Patent director’s visit to Wisconsin underscores value of innovation economy
When computer scientist Michelle Lee joined Google as its first head of patent strategy, the company held a few dozen intellectual property grants. When she left eight years later, Google’s portfolio spanned 10,500 patents.
The patent explosion inside Google during Lee’s tenure there is emblematic of how much the U.S. economy relies on innovation — and how protection of intellectual property is essential to perpetuating that cycle.
It’s a principle Lee brought with her when she left California’s Silicon Valley to become the first woman to lead the 225-year-old U.S. Patent and Trademark Office.
“As we look to our country’s future, the intangible property rights associated with an idea are of increasingly greater value,” Lee said during an April 15 visit to Madison, where she toured parts of the UW-Madison campus and met with academic researchers and others. “My background as an engineer, computer programmer, and in the business world informs my work every day.”
Lee’s visit to Wisconsin — part of a Midwest tour that has included other patent hot spots — came at a time when Congress is again debating how to streamline the U.S. patent system. That’s important in a world where competition is constant and innovation is no longer an exclusively American product.
It also underscored why major research universities such as UW-Madison are vital to the innovation economy, not only nationally but in the states and communities they serve.
During a public forum at the Wisconsin Institutes for Discovery, Lee talked about the role of the federal patent office, congressional efforts to reform the patent system — a process renewed in 2011 with passage of the America Invents Act — and the increasingly diverse nature of intellectual property.
Her experience at Google was largely around innovation in information technology. But some of the questions she fielded in Madison centered on when and how patents can extend to the life sciences, where biotechnology, genetic engineering, and related disciplines push the envelope of invention.
In fact, even Lee was momentarily stumped when a UW-Madison student asked a question about the patent process for a particular synthetic cell, an idea that seemed fanciful only a few years ago. “I’ll have to think about that one,” she joked.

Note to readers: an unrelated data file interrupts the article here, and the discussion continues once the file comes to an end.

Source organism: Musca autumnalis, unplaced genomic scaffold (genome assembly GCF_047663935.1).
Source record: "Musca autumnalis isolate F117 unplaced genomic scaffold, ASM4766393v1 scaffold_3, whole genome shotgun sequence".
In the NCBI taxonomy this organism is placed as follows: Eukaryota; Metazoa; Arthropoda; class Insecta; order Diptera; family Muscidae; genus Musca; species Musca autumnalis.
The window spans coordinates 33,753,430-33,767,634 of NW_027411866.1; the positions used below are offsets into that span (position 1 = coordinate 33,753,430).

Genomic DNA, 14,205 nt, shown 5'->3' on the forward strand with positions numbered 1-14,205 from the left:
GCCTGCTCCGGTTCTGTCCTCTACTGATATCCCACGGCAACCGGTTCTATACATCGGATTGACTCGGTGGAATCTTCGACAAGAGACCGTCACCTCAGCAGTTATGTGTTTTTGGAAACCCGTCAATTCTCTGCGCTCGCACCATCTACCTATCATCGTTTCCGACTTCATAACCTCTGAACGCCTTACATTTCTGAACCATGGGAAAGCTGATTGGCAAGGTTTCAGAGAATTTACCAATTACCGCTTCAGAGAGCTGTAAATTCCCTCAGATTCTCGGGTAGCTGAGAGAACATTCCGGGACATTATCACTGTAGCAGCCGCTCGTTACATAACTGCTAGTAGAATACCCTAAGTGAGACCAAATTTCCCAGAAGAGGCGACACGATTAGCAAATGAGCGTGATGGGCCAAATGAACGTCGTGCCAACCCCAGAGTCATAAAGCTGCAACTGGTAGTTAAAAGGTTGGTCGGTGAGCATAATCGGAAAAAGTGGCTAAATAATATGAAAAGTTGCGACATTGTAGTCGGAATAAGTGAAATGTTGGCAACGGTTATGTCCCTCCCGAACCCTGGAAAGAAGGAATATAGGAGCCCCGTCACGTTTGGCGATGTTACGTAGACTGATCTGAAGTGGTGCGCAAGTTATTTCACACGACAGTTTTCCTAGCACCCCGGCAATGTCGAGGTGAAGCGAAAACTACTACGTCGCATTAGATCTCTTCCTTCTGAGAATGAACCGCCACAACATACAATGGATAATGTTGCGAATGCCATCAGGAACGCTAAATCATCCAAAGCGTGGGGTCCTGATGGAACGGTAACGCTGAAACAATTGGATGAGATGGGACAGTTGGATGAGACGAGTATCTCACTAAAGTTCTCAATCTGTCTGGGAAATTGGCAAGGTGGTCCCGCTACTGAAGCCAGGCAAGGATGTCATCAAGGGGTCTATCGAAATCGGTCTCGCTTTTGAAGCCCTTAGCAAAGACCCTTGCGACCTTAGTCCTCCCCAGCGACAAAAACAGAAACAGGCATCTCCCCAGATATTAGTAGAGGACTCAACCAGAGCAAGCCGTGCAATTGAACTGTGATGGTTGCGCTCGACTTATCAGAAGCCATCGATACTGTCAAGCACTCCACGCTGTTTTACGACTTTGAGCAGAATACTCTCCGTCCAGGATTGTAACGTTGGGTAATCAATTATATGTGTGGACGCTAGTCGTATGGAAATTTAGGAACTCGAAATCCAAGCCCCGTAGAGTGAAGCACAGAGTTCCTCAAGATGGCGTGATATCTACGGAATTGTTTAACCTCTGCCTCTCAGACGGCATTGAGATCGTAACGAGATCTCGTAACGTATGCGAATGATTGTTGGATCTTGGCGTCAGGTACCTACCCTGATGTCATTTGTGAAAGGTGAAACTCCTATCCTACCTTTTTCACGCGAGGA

The impact of intellectual property from UW-Madison and other academic research institutions in Wisconsin is significant to the state economy. For 20 years or more, UW-Madison has ranked among the nation’s top five universities in research and development spending, with comparable status in production of patents and license revenues tied to those patents.
For 90 years the management of intellectual property on the Madison campus has been largely handled by the Wisconsin Alumni Research Foundation (WARF). It’s where university inventions by faculty and others are disclosed, patent and trademark applications are filed when appropriate, license agreements are negotiated, and ideas are often transferred from the lab bench to the marketplace.
Since 1993, WARF has licensed more than 125 UW-Madison faculty startup companies and directly invested nearly $40 million in some of those firms. That’s in addition to the costs associated with managing, licensing, and occasionally defending the patents themselves. A subsidiary of WARF, the WiSys Technology Foundation performs the same function for other UW System campuses except UW-Milwaukee, where intellectual property is managed through the UWM Research Foundation.
The framework provided by U.S. patent law means organizations such as WARF can support research and development on R&D campuses, recycling a portion of revenues from licensing agreements to keep the pipeline of ideas filled. A recent report by WARF noted it has provided $2.3 billion in cumulative direct grants to UW-Madison; more than $400 million in patenting, licensing, and commercialization support; and $300 million to faculty inventors over time.
“Direct and indirect support to the university since WARF’s inception exceeds the present value of WARF’s endowment,” the report noted.
Although not without its flaws, the safeguards provided by the U.S. patent system have helped inventors produce and protect 9 million patents since 1790. Keeping that innovation engine oiled and fueled should be an economic priority for federal and state policymakers alike.
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